Over 170 days into the Russian invasion of Ukraine, people in Ukraine continue to experience uncertainty, distress, and unimaginable loss. While residents in the country may not have control over their surroundings, a number of mindfulness programs, groups, and initiatives are underway to help Ukrainians cope with the ongoing situation. The three initiatives below highlight those working to help people find solace through mental training, community meditation practice, and mindfulness-based interventions.
“This war showed us how we can lose everything in an instant, it made us see what is truly a priority. It taught us that we need to connect with our own selves and learn how to better manage external situations, or manage ourselves. We’re the only ones in charge of our own emotions. And that can actually save our lives. Even in the middle of a war.”
Over 1,000 employees of MHP, a large Ukrainian food manufacturing company recently joined SIY Global’s online resilience training program. The Adaptive Resilience program was offered to employees by SIY Global at no cost, and included eight weeks of live programming from teachers Chade Meng Tan, Sharon Salzberg, Jack Kornfield, Tara Brach, Daniel Goleman, Amishi Jha, Trudy Goodman, and Karen Doyle Grossman.
“This online program is designed to help you learn new and helpful ways to respond to the trauma, loss and stressors in your life since the war. Mindfulness-SOS will teach you to pay attention to your experience in the present moment in ways that are accepting and compassionate towards yourself and your experience.”
Moments of Refuge for Ukraine (Mindfulness-SOS for Ukrainians) is an online, mindfulness intervention program being offered to Ukrainians. The free program aims to empower and enable Ukrainians to cope with the trauma and stress of the war and to help them start to recover. The initiative is part of the global Moments of Refuge Project, a social impact initiative to help survivors of conflict and forced displacement to heal and recover. The free program takes place over seven weeks, with includes eight brief sessions and nine audio mindfulness meditation practice exercises audio recorded in both Ukrainian and Russian.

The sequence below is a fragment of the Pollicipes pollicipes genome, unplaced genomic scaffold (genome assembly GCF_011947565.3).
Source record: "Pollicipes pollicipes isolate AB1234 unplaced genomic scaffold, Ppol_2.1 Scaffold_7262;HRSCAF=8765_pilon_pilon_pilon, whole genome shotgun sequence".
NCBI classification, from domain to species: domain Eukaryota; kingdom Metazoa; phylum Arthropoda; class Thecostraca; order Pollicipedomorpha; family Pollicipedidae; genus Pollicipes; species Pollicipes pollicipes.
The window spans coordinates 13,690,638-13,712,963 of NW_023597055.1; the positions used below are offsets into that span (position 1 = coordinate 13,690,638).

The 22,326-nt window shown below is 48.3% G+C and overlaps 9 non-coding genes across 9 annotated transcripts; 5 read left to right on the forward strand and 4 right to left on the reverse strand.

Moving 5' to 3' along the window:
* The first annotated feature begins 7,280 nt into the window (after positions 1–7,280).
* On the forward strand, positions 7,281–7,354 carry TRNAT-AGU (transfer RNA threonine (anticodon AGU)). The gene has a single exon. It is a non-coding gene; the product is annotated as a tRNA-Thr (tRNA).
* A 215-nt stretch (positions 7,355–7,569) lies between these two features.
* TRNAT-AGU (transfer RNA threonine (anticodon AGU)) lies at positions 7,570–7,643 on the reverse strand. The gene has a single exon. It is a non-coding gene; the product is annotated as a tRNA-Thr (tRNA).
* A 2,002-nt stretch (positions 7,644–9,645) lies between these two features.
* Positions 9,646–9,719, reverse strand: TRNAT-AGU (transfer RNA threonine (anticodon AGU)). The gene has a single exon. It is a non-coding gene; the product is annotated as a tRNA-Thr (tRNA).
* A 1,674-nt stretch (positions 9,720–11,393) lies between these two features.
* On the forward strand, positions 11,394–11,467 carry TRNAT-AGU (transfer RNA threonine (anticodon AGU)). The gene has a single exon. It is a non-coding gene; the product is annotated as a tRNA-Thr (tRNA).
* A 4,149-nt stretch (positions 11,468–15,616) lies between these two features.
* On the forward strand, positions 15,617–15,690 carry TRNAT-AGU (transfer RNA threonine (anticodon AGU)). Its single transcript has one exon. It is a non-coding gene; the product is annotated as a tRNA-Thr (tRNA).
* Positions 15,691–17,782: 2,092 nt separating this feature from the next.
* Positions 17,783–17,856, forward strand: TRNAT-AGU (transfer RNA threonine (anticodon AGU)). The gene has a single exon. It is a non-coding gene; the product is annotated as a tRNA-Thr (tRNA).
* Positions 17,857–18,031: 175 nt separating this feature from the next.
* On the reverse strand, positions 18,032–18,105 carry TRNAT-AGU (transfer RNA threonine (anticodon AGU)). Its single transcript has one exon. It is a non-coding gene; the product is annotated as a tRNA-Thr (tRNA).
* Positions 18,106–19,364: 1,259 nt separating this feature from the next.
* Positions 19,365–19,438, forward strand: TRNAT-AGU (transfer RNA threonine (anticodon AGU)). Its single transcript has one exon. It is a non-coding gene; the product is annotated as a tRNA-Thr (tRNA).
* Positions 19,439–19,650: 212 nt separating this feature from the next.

“For the first weeks of Russia’s full scale invasion in my country it seemed like there was no place for formal practice at all. Yet, as terrible as things were and still are, I noticed an underlying sense of calm and resilience in the face of what previously I would have found overwhelming.”
Individual mindfulness teachers and MSBR practitioners are offering mindfulness training to Ukrainian first responders, volunteers, refugees, children, soldiers, and civilians. In this article from the American Bar Association, Valta, a mindfulness teacher in Ukraine discusses his experience working with nonprofit organizations and volunteer groups to bring mindfulness and meditation practices to his community while safety is uncertain, and how online technology has impacted meditation spaces.